Others are more cautious about drawing conclusions. Margherita Cantorna, medical microbiologist and immunologist at Pennsylvania State University, tells Inverse that human brain cells have vitamin D receptors, suggesting that vitamin D is important. But there haven’t been sufficient studies in humans to determine what exactly this means for mental health, she says.
Where does vitamin D occur naturally?
Vitamin D is found in certain foods, including oily fish, mushrooms, eggs, and foods that have been artificially supplemented to contain vitamin D, like milk. The body also produces its own vitamin D when exposed to sunlight.
The way it works is that when sunlight touches our skin, we produce of vitamin D through the conversion of cholesterol in our skin cells, according to researchers at Yale University.
Do vitamin D supplements work?
There is plenty of debate about vitamin D supplementation, and about the role of vitamin D in human health.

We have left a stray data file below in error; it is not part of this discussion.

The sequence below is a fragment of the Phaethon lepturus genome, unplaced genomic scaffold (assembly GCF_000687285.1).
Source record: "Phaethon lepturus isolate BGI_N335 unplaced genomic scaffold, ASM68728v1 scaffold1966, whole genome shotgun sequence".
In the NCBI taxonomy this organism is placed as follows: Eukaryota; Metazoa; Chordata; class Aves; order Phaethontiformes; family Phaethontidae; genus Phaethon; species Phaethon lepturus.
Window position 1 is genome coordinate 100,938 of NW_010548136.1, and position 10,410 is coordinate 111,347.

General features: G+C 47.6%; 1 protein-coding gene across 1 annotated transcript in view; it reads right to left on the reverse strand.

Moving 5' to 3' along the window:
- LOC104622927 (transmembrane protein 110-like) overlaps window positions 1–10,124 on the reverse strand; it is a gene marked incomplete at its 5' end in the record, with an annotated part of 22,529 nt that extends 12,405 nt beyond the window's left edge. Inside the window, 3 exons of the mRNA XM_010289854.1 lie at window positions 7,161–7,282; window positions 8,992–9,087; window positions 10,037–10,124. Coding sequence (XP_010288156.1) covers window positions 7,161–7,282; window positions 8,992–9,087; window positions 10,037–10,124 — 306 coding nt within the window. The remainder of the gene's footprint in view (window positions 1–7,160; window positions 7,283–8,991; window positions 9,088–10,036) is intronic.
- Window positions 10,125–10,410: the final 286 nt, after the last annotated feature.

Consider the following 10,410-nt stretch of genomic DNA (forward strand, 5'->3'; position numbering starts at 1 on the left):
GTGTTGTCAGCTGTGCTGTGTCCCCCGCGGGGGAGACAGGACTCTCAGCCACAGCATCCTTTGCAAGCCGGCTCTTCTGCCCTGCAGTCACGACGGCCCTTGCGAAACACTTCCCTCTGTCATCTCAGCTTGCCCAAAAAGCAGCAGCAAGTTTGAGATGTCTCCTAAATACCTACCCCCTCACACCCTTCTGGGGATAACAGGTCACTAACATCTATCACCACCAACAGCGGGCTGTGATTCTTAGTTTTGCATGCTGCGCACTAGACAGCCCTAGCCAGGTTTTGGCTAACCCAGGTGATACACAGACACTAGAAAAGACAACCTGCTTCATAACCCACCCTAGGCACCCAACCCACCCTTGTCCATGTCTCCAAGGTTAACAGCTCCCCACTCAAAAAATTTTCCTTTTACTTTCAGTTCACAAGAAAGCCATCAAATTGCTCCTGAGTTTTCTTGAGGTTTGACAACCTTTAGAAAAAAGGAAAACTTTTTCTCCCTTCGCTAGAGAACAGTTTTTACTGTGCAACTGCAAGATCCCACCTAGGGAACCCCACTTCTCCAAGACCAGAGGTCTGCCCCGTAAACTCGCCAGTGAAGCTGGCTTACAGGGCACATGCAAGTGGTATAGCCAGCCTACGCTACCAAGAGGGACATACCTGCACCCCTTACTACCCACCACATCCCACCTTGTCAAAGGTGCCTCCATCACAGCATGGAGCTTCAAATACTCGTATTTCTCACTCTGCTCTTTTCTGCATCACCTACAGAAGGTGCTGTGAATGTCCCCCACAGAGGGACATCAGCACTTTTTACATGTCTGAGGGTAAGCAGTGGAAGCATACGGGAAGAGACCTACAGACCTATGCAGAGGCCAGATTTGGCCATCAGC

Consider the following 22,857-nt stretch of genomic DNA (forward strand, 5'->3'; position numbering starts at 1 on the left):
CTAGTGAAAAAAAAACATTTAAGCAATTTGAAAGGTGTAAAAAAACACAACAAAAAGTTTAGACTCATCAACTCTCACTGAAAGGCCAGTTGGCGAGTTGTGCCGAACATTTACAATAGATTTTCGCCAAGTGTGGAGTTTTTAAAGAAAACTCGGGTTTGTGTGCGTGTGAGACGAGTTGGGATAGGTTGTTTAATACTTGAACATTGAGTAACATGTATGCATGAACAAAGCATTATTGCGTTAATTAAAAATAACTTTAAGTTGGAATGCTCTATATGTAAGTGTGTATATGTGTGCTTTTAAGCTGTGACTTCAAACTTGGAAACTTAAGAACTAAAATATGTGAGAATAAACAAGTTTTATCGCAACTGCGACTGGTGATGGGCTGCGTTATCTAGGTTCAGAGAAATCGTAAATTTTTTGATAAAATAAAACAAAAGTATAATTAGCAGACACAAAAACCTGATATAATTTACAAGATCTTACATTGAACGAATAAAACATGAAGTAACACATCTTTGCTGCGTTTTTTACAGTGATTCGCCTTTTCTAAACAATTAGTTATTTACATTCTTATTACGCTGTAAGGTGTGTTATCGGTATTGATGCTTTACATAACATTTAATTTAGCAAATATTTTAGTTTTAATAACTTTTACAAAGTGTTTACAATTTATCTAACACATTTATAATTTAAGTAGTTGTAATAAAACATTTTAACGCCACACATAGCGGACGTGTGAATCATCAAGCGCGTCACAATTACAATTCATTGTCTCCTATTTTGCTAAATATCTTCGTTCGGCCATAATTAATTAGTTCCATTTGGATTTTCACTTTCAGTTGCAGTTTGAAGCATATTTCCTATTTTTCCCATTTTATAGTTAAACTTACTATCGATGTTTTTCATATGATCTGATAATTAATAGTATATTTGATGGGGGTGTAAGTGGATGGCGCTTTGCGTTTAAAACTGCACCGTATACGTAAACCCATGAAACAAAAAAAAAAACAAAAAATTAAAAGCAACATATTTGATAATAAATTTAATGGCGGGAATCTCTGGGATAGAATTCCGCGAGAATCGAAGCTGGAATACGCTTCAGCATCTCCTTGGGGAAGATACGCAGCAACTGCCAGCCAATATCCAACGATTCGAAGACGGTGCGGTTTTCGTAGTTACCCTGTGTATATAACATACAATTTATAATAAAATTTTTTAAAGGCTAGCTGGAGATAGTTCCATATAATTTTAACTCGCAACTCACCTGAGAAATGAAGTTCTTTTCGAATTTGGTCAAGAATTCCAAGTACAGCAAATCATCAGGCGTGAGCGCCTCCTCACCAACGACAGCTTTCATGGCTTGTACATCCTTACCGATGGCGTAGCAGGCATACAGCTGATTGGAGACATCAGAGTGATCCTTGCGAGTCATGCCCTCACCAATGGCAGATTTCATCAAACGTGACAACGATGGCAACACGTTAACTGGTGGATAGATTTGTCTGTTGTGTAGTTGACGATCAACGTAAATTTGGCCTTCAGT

Vitamin D is most famous for promoting bone health, but a recent scientific review published in 2018 concluded that vitamin D supplementation did nothing to increase bone mineral density or to decrease bone fractures in people who already had normal vitamin D levels.
But according to the National Institutes of Health, vitamin D supplements are an effective way to raise blood vitamin D levels — if needed.
“Whether vitamin D supplements 'work' depends on whether you are deficient, low, or adequate in vitamin D,” Paul Thomas, a nutrition scientist who works with the National Institutes of Health Office of Dietary Supplements, tells Inverse.
“If you get enough vitamin D from food and Sun, vitamin D supplements should not be expected to provide any additional benefits.”
Thomas says that the recommended daily intake of Vitamin D from all sources is 15 mcg (600 IU) for people from 14-70 years old.
“Adequate [blood] levels range from 50-125 nmol/L or 20-50 ng/mL, depending on how the results are reported,” Thomas explains.